Today, Assistant Speaker Katherine Clark (D-MA-5), Senator Patty Murray (D-WA), Chair of the Senate Health, Education, Labor, and Pensions (HELP) Committee, Senator Mazie Hirono (D-HI), and Congresswomen Ayanna Pressley (D-MA-7), Sylvia Garcia (D-TX-29), Elissa Slotkin (D-MI-8), and Marilyn Strickland (D-WA-10) reintroduced the Bringing an End to Harassment by Enhancing Accountability and Rejecting Discrimination (BE HEARD) in the Workplace Act of 2021. This legislation is the first comprehensive response to the #MeToo movement, and takes critical steps to prevent workplace harassment and ensure workers can seek accountability and justice.

“Today, we’re saying enough is enough: no more silence, no more complacency,” said Assistant Speaker Clark. “Whether you’re an assistant, an actress, a waitress, or an executive, workplace harassment is unacceptable, and victims must have the ability to seek justice. The BE HEARD in the Workplace Act will broaden civil rights protections, ensure access to a legal process, expand victims’ rights, and help change the culture of silence and abuse. This is about justice and respect for every worker, and nothing less should be tolerated under the law.”

“Healthy communities include healthy workplaces – where everyone can do their best work, free of abuse and harassment,” said Laura R. Van Zandt, Executive Director of REACH Beyond Domestic Violence, Inc. “BE HEARD in the Workplace Act provides important structure to support companies in doing their best to create those spaces. REACH works with schools, businesses and faith communities – along with families, friends and neighbors – promoting healthy boundaries, respect and consent. As an employer, we are committed to those practices as well, and BE HEARD can give all employers a helpful roadmap.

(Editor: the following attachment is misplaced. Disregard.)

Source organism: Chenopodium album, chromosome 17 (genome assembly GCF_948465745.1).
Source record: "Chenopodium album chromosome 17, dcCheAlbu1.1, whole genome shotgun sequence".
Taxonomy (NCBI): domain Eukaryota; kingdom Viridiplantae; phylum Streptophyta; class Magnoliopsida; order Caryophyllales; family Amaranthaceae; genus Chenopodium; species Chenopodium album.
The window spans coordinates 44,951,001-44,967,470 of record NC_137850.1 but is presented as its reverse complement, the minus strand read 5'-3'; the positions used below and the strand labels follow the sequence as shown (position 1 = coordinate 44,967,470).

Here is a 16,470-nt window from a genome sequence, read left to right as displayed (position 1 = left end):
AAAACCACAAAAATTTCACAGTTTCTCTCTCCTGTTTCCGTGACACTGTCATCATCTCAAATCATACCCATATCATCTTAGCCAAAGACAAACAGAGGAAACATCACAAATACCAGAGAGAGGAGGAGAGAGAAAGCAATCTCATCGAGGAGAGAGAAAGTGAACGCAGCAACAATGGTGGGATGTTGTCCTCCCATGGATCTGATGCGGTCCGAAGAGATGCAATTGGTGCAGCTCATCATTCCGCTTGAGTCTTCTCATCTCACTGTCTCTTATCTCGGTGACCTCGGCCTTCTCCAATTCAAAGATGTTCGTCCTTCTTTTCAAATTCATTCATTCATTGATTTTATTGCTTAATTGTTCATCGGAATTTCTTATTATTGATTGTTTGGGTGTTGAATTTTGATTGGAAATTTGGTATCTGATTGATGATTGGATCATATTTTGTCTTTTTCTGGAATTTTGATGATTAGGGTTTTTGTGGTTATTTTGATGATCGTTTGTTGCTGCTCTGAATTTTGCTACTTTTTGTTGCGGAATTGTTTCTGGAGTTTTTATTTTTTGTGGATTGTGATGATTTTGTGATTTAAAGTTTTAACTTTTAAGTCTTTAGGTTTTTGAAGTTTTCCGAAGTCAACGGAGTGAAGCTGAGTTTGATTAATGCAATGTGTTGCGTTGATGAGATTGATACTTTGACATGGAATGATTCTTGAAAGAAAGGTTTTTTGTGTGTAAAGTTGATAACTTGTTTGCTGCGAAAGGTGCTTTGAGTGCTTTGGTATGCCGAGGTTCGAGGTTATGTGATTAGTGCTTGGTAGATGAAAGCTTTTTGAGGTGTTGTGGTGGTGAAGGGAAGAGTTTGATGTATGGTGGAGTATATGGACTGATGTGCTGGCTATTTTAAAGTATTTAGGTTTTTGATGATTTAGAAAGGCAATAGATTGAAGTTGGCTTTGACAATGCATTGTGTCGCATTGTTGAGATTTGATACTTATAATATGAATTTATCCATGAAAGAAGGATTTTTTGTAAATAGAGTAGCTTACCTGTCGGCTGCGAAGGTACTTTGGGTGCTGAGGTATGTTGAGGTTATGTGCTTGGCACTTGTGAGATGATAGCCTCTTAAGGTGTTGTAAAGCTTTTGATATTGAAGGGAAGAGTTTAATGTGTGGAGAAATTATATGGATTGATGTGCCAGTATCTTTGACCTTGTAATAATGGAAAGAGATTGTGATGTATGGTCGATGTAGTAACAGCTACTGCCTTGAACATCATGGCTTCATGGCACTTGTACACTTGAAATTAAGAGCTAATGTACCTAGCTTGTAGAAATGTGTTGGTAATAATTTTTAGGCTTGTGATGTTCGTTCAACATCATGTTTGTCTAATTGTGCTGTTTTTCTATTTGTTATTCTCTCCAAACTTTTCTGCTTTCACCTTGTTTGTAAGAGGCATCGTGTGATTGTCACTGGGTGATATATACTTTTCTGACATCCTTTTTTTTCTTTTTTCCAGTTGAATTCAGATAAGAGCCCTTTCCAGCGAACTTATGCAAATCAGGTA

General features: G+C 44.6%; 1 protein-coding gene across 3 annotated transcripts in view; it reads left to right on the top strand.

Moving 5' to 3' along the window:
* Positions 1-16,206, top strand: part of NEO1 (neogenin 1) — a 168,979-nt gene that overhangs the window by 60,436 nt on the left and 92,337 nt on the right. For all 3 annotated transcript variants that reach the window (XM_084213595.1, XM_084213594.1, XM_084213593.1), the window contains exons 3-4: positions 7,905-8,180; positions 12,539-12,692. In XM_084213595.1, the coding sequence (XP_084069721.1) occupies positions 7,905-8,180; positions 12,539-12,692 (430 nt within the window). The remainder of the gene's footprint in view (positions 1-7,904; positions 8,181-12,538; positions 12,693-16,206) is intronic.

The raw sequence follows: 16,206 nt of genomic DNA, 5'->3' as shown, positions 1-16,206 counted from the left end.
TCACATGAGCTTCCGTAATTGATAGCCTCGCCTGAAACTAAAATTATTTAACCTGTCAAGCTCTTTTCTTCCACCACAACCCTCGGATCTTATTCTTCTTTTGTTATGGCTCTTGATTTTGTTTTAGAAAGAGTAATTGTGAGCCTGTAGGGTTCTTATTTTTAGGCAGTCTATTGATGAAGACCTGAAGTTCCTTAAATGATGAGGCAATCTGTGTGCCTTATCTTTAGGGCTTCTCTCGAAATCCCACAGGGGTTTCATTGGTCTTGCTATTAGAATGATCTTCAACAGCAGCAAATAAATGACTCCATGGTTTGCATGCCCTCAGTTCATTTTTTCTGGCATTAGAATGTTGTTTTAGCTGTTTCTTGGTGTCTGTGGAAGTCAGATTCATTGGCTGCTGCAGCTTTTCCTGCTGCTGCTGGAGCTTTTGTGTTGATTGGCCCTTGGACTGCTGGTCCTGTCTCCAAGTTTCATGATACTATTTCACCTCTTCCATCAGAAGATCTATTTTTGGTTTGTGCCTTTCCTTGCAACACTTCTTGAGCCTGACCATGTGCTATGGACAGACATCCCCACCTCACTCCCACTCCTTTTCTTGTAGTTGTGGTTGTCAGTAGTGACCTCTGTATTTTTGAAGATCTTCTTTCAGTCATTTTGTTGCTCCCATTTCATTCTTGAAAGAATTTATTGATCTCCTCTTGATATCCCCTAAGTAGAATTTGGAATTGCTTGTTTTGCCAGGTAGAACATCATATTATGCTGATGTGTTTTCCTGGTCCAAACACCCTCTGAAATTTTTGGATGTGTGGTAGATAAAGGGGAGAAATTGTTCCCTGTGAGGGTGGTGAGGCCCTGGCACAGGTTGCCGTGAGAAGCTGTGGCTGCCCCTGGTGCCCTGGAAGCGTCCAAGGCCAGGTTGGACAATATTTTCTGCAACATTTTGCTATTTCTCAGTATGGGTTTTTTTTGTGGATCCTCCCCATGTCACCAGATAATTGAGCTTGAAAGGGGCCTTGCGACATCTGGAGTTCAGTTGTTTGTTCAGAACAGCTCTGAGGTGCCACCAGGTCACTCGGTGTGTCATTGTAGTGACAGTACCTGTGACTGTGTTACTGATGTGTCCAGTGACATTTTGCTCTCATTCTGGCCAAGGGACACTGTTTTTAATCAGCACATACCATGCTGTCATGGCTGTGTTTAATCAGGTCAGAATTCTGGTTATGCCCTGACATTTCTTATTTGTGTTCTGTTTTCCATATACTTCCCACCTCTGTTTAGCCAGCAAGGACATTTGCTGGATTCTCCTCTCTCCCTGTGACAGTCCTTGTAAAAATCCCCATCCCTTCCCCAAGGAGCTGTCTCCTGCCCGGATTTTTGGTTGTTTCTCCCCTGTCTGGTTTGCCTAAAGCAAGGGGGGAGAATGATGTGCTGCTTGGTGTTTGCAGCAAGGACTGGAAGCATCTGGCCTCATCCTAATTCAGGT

Even years after the #MeToo movement first began, workers across the country continue to face sexual harassment at work. For some workers, the pandemic has only made already pervasive sexual harassment worse—particularly for women in the food service industry, who have reported a dramatic increase in sexual harassment, including customers harassing them to take off their masks in order to judge their looks. The continuing epidemic of sexual harassment at work highlights the urgent need to pass the BE HEARD Act, particularly as workers across the country return to in-person work.


This legislation includes key reforms including ending mandatory arbitration and pre-employment NDAs to help ensure transparency, expanding civil rights protections for workers—including independent contractors and interns, extending the time limit for reporting and challenging harassment, and ending the tipped minimum wage—a key reform to ensure workers don’t have to endure harassment from customers because their wages depend on tips.


“It doesn’t matter who you are, or where you work—everyone deserves to be treated fairly, respectfully, and with dignity,” said Senator Murray. “Yet for too many workers, going to work still means putting up with sexual harassment and discrimination—and in some cases, the pandemic has only made this pervasive problem that much worse. This critical legislation will change that, by expanding protection for workers and ensuring they get the accountability and justice they deserve. I’m so proud to re-introduce the BE HEARD Act alongside my colleagues—because so long as workers continue to face sexual harassment, we will keep demanding better and fighting for change.”